On day 3 whilst everyone was at lunch one of my fellow travelers was looking out the window and spotted the first iceberg. Everyone ran up onto the deck to be able to take photos and get excited about what was to come. Little did we know that that iceberg was nothing compared to what we’d see in the coming days! Later that afternoon we received an announcement that we were officially in Antarctica and everyone was to prepare for their first landing. All the passengers were divided into 4 groups and each group would be called in stages to get into their clothing and boots and prepare to land. Only 2 groups could ever be on ground at once and the other 2 groups would be taken out for a zodiac cruise to explore other coves and see icebergs at a closer distance.

Iceberg Right Ahead

Icebergs In Antarctica

Exploring Antarctica: Paddle Boarding & Polar Plunges

Antartica Bound

Expedition On Antarctica

The next 5 days were spent exploring some of the many islands and coves of Antarctica. People were given the opportunity to sign up for various activities before booking, which were run by specially trained expedition crew. Cross country skiing, mountaineering and kayaking were some of the options, and even overnight camping on the ice if weather permitted. I was lucky enough to sign up for stand up paddle boarding which was an activity they were running for the first time.


Antarctica Ice

Antarctic Ice

When People Look Like Ants

After getting a safety briefing and hopping into our specially made dry suits we were taken out into a calm part of the peninsula to climb on board and stand up paddle. Being so close to the water and ice and being able to take in all our surroundings was the most surreal experience of my life.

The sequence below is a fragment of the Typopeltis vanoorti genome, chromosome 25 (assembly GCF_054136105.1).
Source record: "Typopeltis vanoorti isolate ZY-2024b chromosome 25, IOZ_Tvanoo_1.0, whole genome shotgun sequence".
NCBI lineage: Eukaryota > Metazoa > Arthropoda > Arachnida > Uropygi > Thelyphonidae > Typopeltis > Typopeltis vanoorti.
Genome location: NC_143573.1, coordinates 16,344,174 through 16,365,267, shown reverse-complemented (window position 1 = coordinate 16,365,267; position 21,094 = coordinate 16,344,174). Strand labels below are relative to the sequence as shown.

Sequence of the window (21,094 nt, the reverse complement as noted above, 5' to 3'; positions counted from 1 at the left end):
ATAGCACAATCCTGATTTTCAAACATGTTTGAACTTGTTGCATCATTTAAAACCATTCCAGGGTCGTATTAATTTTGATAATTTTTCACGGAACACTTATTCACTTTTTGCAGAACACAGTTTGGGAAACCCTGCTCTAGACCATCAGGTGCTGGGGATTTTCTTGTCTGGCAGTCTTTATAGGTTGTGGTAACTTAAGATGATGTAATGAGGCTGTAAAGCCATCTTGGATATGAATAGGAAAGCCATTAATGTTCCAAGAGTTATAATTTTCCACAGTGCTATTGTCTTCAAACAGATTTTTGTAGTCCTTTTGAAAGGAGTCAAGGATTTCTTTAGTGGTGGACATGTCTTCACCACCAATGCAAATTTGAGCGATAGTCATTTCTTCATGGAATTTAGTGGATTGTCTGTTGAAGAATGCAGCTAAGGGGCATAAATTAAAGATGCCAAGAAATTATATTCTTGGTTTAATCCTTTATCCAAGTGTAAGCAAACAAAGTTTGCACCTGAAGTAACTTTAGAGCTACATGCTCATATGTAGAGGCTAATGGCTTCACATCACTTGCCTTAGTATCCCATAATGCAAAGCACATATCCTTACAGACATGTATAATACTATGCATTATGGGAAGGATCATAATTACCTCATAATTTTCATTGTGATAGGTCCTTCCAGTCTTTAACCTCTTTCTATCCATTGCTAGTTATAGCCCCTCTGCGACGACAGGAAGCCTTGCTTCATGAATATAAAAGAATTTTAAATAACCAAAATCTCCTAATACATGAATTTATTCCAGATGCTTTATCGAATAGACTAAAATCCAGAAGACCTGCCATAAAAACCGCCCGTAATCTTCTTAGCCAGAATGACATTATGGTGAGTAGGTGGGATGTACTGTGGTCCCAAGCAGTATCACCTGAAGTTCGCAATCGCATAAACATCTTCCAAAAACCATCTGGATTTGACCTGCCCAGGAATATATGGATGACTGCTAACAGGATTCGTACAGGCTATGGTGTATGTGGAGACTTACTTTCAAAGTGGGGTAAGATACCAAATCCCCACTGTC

In fact I got a little too excited with my paddling and ended up hitting a small chunk of ice and falling in! Thankfully I was rescued straight away and was given extra warm clothing to heat me up again (not to mention an exciting story to tell the grandkids one day).

The Natural Ice Blocks Over Summer

On The Expedition In Antarctica

Ice Rock

Each zodiac cruise and landing was filled with different experiences and sights I’d never seen before. The landscape was spectacular, there were all different types of penguins and seals everywhere and we were even lucky enough to spot a group of Orcas up close as well as a leopard seal lying on an iceberg. Surprisingly the temperature wasn’t as cold as I had thought, ranging from about 0 to -5˚ Celsius. The wind chill however was brutal and packing a balaclava saved me from frost bite.

A Penguin On The Ice In Antarctica

Penguins In Antarctica

Seal Lounging In Antarctica

Wildlife In Antarctica

Penguin & Icebergs In Antarctica

After the most incredible 5 days our time in Antarctica ended with an optional polar plunge (jumping off the boat into the freezing cold water, whilst being harnessed so you could be pulled out again), cocktails filled with pure Antarctic ice, another amazing 4 course dinner and an Antarctic costume themed party on the boat!

The Antarctic Adventure Comes To A Close

Edi In Antarctica

We then spent the next 2 days passing back through the Drake Passage and learning more about what we saw as well as tips on how to best edit our photos. Once docking back in Ushuaia and saying goodbye to all the amazing crew we spent a few hours exploring Terre del Fuego National Park before being transferred back to the airport for our charter flight back to Buenos Aires.

Needless to say visiting Antarctica was one of the most incredible experiences of my life. I was so impressed with how professional the Quark Expedition team and boat crew were. The food was amazing, the rooms were fantastic, the activities and talks offered were of the highest standard and the experience was completely immeasurable.

Next stop the Arctic!

If you loved this, check out even more Antarctica Travel Tips here.

Edi In Antarctica